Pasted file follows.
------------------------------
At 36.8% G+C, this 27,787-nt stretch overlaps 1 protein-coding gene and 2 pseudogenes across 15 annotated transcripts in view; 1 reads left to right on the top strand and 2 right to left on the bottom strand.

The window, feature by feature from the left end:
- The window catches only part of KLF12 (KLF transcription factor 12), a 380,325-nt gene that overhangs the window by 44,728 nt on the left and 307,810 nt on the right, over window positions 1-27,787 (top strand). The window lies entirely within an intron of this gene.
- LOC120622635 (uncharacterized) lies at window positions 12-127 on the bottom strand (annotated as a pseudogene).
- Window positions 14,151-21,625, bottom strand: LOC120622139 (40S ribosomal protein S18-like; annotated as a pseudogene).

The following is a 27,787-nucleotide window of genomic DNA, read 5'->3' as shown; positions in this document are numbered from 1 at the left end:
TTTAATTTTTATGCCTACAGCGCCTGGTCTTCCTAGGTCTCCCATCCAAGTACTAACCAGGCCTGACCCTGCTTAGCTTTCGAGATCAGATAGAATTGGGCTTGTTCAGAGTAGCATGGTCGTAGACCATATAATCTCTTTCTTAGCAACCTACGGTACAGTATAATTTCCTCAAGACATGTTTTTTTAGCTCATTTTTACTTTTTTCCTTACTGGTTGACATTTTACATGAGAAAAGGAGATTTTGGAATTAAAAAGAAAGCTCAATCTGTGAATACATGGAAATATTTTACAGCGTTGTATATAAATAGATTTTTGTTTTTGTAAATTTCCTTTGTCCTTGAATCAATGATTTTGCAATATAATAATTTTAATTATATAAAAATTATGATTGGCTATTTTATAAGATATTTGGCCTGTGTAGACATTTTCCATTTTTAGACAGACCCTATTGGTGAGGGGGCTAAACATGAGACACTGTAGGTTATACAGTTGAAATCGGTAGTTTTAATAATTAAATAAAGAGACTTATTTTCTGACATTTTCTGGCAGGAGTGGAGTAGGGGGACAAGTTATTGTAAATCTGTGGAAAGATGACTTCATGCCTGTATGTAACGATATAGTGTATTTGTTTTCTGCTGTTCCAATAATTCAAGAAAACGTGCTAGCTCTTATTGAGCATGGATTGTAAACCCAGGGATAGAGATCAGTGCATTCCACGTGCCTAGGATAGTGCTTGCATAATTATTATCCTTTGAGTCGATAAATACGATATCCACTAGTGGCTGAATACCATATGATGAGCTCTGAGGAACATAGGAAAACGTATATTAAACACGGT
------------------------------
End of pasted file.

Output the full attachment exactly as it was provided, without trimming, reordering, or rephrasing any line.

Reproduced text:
At 36.8% G+C, this 27,787-nt stretch overlaps 1 protein-coding gene and 2 pseudogenes across 15 annotated transcripts in view; 1 reads left to right on the top strand and 2 right to left on the bottom strand.

The window, feature by feature from the left end:
- The window catches only part of KLF12 (KLF transcription factor 12), a 380,325-nt gene that overhangs the window by 44,728 nt on the left and 307,810 nt on the right, over window positions 1-27,787 (top strand). The window lies entirely within an intron of this gene.
- LOC120622635 (uncharacterized) lies at window positions 12-127 on the bottom strand (annotated as a pseudogene).
- Window positions 14,151-21,625, bottom strand: LOC120622139 (40S ribosomal protein S18-like; annotated as a pseudogene).

The following is a 27,787-nucleotide window of genomic DNA, read 5'->3' as shown; positions in this document are numbered from 1 at the left end:
TTTAATTTTTATGCCTACAGCGCCTGGTCTTCCTAGGTCTCCCATCCAAGTACTAACCAGGCCTGACCCTGCTTAGCTTTCGAGATCAGATAGAATTGGGCTTGTTCAGAGTAGCATGGTCGTAGACCATATAATCTCTTTCTTAGCAACCTACGGTACAGTATAATTTCCTCAAGACATGTTTTTTTAGCTCATTTTTACTTTTTTCCTTACTGGTTGACATTTTACATGAGAAAAGGAGATTTTGGAATTAAAAAGAAAGCTCAATCTGTGAATACATGGAAATATTTTACAGCGTTGTATATAAATAGATTTTTGTTTTTGTAAATTTCCTTTGTCCTTGAATCAATGATTTTGCAATATAATAATTTTAATTATATAAAAATTATGATTGGCTATTTTATAAGATATTTGGCCTGTGTAGACATTTTCCATTTTTAGACAGACCCTATTGGTGAGGGGGCTAAACATGAGACACTGTAGGTTATACAGTTGAAATCGGTAGTTTTAATAATTAAATAAAGAGACTTATTTTCTGACATTTTCTGGCAGGAGTGGAGTAGGGGGACAAGTTATTGTAAATCTGTGGAAAGATGACTTCATGCCTGTATGTAACGATATAGTGTATTTGTTTTCTGCTGTTCCAATAATTCAAGAAAACGTGCTAGCTCTTATTGAGCATGGATTGTAAACCCAGGGATAGAGATCAGTGCATTCCACGTGCCTAGGATAGTGCTTGCATAATTATTATCCTTTGAGTCGATAAATACGATATCCACTAGTGGCTGAATACCATATGATGAGCTCTGAGGAACATAGGAAAACGTATATTAAACACGGT